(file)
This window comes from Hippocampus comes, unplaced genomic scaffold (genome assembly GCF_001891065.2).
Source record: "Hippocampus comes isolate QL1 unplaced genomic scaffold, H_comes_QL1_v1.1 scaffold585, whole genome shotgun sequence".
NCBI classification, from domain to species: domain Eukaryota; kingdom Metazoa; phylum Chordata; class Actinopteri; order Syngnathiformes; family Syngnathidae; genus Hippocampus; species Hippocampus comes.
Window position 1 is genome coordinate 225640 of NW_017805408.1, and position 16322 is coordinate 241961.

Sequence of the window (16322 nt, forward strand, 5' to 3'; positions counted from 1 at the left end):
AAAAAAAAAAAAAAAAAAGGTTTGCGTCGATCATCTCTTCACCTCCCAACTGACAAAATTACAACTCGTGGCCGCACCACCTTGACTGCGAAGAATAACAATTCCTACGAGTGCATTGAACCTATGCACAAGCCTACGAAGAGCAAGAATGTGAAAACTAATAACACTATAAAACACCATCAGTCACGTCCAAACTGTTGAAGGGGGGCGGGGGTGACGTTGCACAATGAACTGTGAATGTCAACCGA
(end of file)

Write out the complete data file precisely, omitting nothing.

This window comes from Hippocampus comes, unplaced genomic scaffold (genome assembly GCF_001891065.2).
Source record: "Hippocampus comes isolate QL1 unplaced genomic scaffold, H_comes_QL1_v1.1 scaffold585, whole genome shotgun sequence".
NCBI classification, from domain to species: domain Eukaryota; kingdom Metazoa; phylum Chordata; class Actinopteri; order Syngnathiformes; family Syngnathidae; genus Hippocampus; species Hippocampus comes.
Window position 1 is genome coordinate 225640 of NW_017805408.1, and position 16322 is coordinate 241961.

Sequence of the window (16322 nt, forward strand, 5' to 3'; positions counted from 1 at the left end):
AAAAAAAAAAAAAAAAAAGGTTTGCGTCGATCATCTCTTCACCTCCCAACTGACAAAATTACAACTCGTGGCCGCACCACCTTGACTGCGAAGAATAACAATTCCTACGAGTGCATTGAACCTATGCACAAGCCTACGAAGAGCAAGAATGTGAAAACTAATAACACTATAAAACACCATCAGTCACGTCCAAACTGTTGAAGGGGGGCGGGGGTGACGTTGCACAATGAACTGTGAATGTCAACCGA